Notes and Editorial Reviews
In honor of the 50th anniversary of Francis Poulenc's death, EMI Classics presents this limited edition box set on 20 CDs of the complete works, featuring both new and legendary historic performances. Poulenc’s music ranges from whimsical cabaret influences to gentle lyricism to the deeply dramatic. The composer is heard at the piano in the Concerto for two pianos, and many artists who worked with Poulenc are also featured, including Pierre Bernac, Jacques Février, Gabriel Tacchino and Georges Prêtre. The box also includes a premiere recording of Poulenc’s Un Joueur de flute berce les ruines, performed by Emmanuel Pahud.
The set includes legendary recordings of Dialogue des Carmelites with Regine Crespin conducted by Pierre Dervaux, Le Mamelles de Tiresias and La Voix humaine with Denise Duval. The set also includes the multi award-winning complete piano works performed by Gabriel Tacchino. The chamber music recordings feature Alan Civil, Michel Portal, Frank Peter Zimmermann, Pierre Fournier and Michel Debost.
An extensive 148-page booklet with English and French liner notes describes each individual work, and there are tributes by Denise Duval and Gabriel Tacchino, with a rich iconography making this box set a unique collectors' item.
There are two major reasons to own this set. The first, obviously, is because you get the complete works of Poulenc, one of the 20th century’s great composers. Not every performance is ideal; we are still waiting for a superb version of Les Biches, for example, and Georges Prêtre’s complete digital recording was not truly memorable either sonically or interpretively. This however is the exception that proves the rule–otherwise, this is great stuff. As a composer, Poulenc had a much wider range than is usually thought, and this opportunity to hear his complete output confirms just that fact. There’s a world of difference between the unaccompanied choral and sacred works, and his concertos and other instrumental pieces, but all of it sounds entirely characteristic and personal.
The other reason to own this set is because it captures performances by some of the greatest French artists of the first half of the 20th century, many working in a style that has effectively vanished. I’m thinking of those marvelously piquant French woodwinds in the chamber works–consider the Sextuor for piano and winds, or the delicious Trio for oboe, bassoon, and piano (first sound clip). In the orchestral pieces, there’s the Paris Conservatory Orchestra, an ensemble that preserved a performance style going back to Beethoven himself (no, you won’t find authentic Classical orchestral timbre in Vienna), or Aimée Van de Wiele’s jumbo harpsichord in the Concert champêtre. For the piano and chamber works, we have Jacques Févier (among others) and Poulenc himself.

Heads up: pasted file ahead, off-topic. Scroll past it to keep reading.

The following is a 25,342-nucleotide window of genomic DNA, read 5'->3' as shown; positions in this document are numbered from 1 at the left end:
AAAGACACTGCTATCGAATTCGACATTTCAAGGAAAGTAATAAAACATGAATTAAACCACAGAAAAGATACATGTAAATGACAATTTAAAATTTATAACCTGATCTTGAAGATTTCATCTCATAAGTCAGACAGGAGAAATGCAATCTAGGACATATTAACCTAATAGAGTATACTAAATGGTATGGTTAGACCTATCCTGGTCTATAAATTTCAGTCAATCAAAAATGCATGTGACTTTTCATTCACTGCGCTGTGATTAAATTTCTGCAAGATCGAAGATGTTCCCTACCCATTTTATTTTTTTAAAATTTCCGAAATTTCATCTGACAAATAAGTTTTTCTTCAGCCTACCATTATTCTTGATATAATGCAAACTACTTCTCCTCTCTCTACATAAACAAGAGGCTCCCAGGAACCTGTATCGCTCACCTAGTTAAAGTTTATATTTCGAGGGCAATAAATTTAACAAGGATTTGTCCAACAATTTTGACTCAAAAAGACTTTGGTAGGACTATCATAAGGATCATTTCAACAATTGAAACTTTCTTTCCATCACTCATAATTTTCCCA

Then there are the singers. Poulenc was one of the great 20th century songwriters, and EMI assembled a tremendous roster of French song specialists: Ely Ameling, Gabriel Bacquier, Pierre Bernac, and Gérard Souzay. In the operas we have the amazing voice of Denise Duval, not just in Dialogues of the Carmelites, but in her still unmatched version of La voix humaine. And if you don’t know Les Mamelles de Tirésias, then you’re missing one of the great comic operas. In Dialogues, we also have the young and vocally resplendent Régine Crespin, and Rita Gorr as well. EMI has also thoughtfully included a classic rendition of Poulenc’s unforgettable torch song Les chemins de l’amour, sung by Yvonne Printemps (second sound clip).
The sonics have dated, no doubt about that, but everything is quite listenable, and even the mono recordings are generally very good. This exact same set was released in four separate albums a decade or so ago by EMI France; here it appears in a single 20-CD box, but the couplings are otherwise identical. The lack of texts and translations is an issue, but you should have little problem in these Internet days sourcing them online, as necessary. Essential.
-- David Hurwitz, ClassicsToday.com